Wednesday, May 28, 2008

Planting Fields

William R. Coe, an English businessman who married the daughter of a Standard Oil founder, purchased the former James Byrne estate of roughly 350 acres in Oyster Bay in 1913. After adding more property to make the estate more than 400 acres, and after a fire destroyed the original Grovsner Atterbury designed house, the Coe's commissioned the firm of Walker & Gillette in 1919 to design a replacement. The Coe's were already familiar with Walker & Gillette, they had been contracted to design the estate's stables, barn and garage. Click HERE to see Planting Fields on google earth.

The "Carshalton Gates", made in 1712, were purchased by Coe and installed in 1926 here after he had the road widened to accommodate their immense size.

The gate house (1926).

The main house is a Tudor Revival (1918-1921), done in an attempt to evoke Coe's English background. The interior is full of 16th and 17th Century wooden paneling, stained glass from the home of Anne Boleyn, and immense fire place mantles.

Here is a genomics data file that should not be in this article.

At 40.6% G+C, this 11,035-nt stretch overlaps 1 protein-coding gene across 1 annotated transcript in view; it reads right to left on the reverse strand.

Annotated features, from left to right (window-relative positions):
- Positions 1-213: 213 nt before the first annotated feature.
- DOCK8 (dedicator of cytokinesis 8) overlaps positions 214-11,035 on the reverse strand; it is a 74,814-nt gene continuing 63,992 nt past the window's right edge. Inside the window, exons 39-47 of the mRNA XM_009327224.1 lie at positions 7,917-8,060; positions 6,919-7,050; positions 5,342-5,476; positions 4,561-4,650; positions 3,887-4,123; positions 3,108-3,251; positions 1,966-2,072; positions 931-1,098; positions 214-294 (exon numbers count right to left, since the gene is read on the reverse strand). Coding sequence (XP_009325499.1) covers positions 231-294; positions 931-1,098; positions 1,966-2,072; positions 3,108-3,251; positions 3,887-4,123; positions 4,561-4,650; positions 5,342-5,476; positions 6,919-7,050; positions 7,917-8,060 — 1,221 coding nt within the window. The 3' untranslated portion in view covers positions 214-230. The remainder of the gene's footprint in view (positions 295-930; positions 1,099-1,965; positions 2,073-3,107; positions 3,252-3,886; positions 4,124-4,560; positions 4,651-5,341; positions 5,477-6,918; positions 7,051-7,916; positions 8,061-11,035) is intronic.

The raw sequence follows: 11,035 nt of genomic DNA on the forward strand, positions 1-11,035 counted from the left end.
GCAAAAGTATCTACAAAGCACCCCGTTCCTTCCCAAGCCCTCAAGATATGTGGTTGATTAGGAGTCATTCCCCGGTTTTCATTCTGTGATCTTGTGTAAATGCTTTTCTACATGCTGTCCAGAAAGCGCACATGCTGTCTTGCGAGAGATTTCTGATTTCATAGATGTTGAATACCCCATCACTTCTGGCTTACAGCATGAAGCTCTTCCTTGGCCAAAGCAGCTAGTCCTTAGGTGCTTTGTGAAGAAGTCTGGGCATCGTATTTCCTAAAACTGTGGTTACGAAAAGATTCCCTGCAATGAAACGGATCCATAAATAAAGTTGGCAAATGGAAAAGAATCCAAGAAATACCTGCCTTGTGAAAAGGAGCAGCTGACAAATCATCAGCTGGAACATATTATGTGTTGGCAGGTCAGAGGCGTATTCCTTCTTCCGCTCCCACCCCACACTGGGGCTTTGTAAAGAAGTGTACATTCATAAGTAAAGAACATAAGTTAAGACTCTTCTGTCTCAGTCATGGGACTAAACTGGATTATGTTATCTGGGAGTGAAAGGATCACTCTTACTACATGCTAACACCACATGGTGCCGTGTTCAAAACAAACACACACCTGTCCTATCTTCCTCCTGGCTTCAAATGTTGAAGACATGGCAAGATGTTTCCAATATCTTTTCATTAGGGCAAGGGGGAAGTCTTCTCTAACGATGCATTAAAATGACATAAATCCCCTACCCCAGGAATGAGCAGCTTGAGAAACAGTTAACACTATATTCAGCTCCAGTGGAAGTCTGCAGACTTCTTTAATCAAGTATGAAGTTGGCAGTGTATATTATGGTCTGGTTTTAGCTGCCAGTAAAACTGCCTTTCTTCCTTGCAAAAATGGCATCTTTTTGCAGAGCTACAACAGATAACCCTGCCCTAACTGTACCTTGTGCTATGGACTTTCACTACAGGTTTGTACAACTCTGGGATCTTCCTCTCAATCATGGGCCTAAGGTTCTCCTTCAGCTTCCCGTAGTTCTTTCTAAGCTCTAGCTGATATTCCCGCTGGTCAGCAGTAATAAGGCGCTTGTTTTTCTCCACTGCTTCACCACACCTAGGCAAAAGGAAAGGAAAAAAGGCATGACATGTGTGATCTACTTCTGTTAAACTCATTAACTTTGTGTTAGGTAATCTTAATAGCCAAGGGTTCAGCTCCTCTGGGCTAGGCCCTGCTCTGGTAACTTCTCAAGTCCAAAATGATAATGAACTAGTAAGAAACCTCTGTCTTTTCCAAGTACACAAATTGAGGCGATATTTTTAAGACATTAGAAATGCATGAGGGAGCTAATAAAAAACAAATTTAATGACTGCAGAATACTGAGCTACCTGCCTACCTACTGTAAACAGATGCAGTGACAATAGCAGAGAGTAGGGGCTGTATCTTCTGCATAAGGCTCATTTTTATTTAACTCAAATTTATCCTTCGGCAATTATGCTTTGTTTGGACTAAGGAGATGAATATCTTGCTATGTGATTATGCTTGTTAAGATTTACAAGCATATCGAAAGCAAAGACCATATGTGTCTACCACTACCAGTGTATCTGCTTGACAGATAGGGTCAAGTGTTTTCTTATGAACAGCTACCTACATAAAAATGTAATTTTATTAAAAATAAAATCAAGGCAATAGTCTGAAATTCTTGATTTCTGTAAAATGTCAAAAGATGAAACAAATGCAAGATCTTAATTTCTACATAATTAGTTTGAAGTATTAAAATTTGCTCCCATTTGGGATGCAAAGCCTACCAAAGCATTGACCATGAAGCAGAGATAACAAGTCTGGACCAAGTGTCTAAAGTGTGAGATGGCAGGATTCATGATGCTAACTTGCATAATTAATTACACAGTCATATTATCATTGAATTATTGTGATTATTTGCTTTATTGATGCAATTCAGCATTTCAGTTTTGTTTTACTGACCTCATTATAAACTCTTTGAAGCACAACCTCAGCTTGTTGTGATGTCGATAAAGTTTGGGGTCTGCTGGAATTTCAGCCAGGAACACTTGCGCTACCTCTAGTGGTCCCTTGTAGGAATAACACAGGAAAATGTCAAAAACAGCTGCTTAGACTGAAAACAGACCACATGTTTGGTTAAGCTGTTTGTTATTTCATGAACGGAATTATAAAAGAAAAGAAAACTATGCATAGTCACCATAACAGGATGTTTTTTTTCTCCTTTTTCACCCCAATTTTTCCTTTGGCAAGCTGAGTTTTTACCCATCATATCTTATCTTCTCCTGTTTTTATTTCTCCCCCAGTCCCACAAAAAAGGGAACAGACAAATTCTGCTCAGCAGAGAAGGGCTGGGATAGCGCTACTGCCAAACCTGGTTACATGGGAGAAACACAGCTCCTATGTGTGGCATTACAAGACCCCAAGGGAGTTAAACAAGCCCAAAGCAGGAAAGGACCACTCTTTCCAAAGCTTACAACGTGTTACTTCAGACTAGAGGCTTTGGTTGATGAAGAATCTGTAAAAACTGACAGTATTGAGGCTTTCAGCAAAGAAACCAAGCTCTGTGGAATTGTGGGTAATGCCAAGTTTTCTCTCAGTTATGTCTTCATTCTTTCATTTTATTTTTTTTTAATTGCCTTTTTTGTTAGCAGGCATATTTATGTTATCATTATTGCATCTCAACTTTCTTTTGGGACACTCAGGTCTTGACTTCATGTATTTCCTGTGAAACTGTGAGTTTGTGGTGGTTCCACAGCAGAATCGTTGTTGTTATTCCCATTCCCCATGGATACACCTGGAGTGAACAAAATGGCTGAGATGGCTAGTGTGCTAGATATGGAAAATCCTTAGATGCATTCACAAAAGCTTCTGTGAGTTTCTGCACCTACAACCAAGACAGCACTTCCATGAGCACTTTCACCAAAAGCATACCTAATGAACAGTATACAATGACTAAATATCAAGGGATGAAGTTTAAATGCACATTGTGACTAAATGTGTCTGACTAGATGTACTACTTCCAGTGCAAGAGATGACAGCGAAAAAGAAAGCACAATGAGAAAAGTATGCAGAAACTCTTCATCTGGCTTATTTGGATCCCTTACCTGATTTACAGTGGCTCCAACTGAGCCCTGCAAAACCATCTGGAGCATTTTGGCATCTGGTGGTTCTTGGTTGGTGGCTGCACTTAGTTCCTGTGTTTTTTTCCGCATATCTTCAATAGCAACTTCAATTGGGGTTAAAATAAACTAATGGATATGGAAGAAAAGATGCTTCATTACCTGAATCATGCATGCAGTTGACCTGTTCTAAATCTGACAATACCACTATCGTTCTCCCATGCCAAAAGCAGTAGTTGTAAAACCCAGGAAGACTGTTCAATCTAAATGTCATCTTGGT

The view from the front lawn.

The Camellia House (1917-1922), designed by Guy Lowell. Today the estate is run as an arboretum, open to the general public. Coe was a collector and breeder of rare plants, and the estate continues to carry on the tradition. There are numerous gardens, nature trails, fields, rare trees, rare plants, you name it and Planting Fields pretty much has it. At first Andrew Robeson Sargent, an associate of Guy Lowell, was in charge of landscaping, but after his death the Olmsted Brothers were brought in. What is left today has to be one of the finest examples of landscape architecture on Lond Island.

The 'Italian Blue Pool Garden' (1918) and tea house (1915). This was originally a tennis court but was remodeled by Lowell and Sargent into its current incarnation. This area is currently undergoing restoration.

The hay barn (1915).

The stables, the Coe's took their horses seriously (1915).

Click below to see 'Planting Fields' as it looked in a 1966 aerial shot.

1 comment:

Anonymous said...

in case anyone is not sure of why the "carshalton gates" are named so, it is because they were orginally from carshalton park, surrey, england, i know this as i live 15 minutes from the park. the park was orginally around 92.8 hectares, but is now sady only a tenth of that size. it began to be sold off for housing development in 1892. there were deer in this park up until 1898. plans in the 18th century to build a new mansion in the park involved the Venetian architect Giacomo Leoni who was chosen to design the building and carry out landscaping. only the orangery and grotto were built, although architectural drawings for the mansion were published. orginally it was to be buit for the scawen family.